An article was sent to me, by a friend, where the author claims that Jesus’s name in Hebrew — Yeshua — is written over a hundred times in the OT. I have reproduced the article entirely below (blue indented text) with some comments following.
YESHUA IN THE TANAKH
(The Name of JESUS in the Old Testament)
Arthur E. Glass
In dealing with my Jewish brethren for the past many years in Canada, the United States, Argentina and Uruguay. I had one great difficulty, and it was this: My Jewish people would always fling at me this challenging question, “If Jesus is our Messiah, and the whole Old Testament is about Him, how come His name is never mentioned in It even once?“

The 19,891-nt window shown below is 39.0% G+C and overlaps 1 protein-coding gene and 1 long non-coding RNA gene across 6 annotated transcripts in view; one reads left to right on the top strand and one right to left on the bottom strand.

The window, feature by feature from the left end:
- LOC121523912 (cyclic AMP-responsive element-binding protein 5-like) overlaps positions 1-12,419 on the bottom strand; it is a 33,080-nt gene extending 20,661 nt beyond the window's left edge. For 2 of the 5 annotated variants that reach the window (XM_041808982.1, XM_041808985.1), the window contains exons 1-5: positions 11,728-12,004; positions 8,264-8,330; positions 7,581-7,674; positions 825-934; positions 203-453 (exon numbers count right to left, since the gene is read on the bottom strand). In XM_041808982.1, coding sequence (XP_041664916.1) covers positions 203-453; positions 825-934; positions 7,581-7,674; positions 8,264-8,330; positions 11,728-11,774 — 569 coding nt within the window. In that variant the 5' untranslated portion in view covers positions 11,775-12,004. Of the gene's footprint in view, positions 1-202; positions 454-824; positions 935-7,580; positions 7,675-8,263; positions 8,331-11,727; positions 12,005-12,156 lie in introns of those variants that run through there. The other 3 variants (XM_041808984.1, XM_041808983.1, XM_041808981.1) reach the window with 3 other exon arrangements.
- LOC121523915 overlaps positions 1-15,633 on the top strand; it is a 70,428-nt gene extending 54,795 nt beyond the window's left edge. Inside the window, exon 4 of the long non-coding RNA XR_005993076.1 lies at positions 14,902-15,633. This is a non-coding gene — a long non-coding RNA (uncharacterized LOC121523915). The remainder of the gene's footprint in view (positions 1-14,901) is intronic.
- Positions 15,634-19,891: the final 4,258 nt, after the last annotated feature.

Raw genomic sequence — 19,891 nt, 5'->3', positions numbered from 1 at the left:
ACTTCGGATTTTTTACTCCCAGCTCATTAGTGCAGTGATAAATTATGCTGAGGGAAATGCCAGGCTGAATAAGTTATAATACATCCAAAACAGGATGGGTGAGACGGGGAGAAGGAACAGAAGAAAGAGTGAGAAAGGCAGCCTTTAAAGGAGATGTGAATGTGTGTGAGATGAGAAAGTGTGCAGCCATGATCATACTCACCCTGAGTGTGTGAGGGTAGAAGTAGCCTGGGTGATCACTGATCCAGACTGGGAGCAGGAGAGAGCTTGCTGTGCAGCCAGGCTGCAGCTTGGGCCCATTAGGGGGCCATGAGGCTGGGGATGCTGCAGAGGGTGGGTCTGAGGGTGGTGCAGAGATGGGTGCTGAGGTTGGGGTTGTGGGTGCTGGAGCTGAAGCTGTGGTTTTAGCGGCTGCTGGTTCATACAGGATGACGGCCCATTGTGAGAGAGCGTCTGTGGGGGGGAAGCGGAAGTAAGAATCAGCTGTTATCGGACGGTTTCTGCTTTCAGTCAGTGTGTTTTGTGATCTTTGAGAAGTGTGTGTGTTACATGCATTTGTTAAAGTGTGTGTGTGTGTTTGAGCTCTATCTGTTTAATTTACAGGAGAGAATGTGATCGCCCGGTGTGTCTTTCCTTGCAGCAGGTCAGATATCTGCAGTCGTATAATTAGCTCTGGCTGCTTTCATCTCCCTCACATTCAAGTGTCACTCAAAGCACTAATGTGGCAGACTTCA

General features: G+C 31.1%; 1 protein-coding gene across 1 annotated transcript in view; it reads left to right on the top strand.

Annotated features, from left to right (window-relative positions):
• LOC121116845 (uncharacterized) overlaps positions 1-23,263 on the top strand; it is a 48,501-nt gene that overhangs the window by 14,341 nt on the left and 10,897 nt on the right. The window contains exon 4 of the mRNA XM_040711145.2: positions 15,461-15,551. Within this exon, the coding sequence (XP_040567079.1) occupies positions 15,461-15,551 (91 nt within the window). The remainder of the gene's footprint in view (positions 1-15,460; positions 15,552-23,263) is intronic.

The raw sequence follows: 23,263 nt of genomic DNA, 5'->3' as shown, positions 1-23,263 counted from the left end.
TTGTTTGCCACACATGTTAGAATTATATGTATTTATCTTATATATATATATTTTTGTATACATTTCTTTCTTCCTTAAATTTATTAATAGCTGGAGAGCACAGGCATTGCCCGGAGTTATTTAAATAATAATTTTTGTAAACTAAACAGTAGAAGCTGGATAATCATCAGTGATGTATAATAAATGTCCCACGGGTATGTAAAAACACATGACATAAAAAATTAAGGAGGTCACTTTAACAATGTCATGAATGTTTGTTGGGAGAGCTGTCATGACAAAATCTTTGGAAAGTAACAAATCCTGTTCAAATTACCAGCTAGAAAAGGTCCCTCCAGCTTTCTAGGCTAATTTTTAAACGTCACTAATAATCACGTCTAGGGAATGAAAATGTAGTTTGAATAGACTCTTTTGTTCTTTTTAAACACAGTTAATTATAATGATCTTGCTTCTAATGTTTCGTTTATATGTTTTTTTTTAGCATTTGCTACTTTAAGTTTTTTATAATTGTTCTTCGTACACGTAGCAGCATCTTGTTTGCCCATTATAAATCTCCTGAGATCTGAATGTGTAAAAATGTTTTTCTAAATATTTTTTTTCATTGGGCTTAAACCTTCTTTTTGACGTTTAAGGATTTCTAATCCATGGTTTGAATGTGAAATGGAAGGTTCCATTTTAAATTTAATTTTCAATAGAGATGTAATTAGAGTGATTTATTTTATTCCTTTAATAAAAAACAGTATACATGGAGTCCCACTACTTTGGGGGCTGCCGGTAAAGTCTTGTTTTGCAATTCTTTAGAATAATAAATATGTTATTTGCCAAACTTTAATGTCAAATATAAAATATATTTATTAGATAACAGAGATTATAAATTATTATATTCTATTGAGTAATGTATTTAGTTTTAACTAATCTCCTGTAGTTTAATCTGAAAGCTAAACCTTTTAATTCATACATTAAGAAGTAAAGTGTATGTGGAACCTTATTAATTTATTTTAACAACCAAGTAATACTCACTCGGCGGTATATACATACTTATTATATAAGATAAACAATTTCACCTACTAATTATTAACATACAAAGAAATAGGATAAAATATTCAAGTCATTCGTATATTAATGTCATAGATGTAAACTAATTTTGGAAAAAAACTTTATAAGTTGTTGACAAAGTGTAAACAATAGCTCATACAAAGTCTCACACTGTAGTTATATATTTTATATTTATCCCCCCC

I could never answer it satisfactorily to their way of thinking, and I admit I often wondered why His name was not actually written in the Old Bible. Oh, yes, I could show them His divine titles in Isaiah 7:14, 9:6 and Jeremiah 23:5,6, and even the word MESSIAH in several places; but the Hebrew name that would be equal to Jesus, that I could not show. Then one day the Holy Spirit opened my eyes, and I just shouted. There was the very NAME, Jesus, found in the Old Testament about 100 times all the way from GENESIS to HABAKKUK! Yes, the very word – the very NAME – that the angel Gabriel used in Luke 1:31 when he told Mary about the Son she was to have. “Where do we find that NAME?” you ask. Here it is, friend: Every time the Old Testament uses the word SALVATION (especially with the Hebrew suffix meaning “my,” thy,” or “his”), with very few exceptions (when the word is impersonal), it is the very same word, YESHUA (Jesus), used in Matthew 1:21. Let us remember that the angel who spoke to Mary and the angel who spoke to Joseph in his dream did not speak in English, Latin, or Greek, but in Hebrew; and neither were Mary or Joseph slow to grasp the meaning and significance of the NAME of this divine Son and its relation to His character and His work of salvation. For in the Old Testament all great characters were given names with a specific and significant meaning.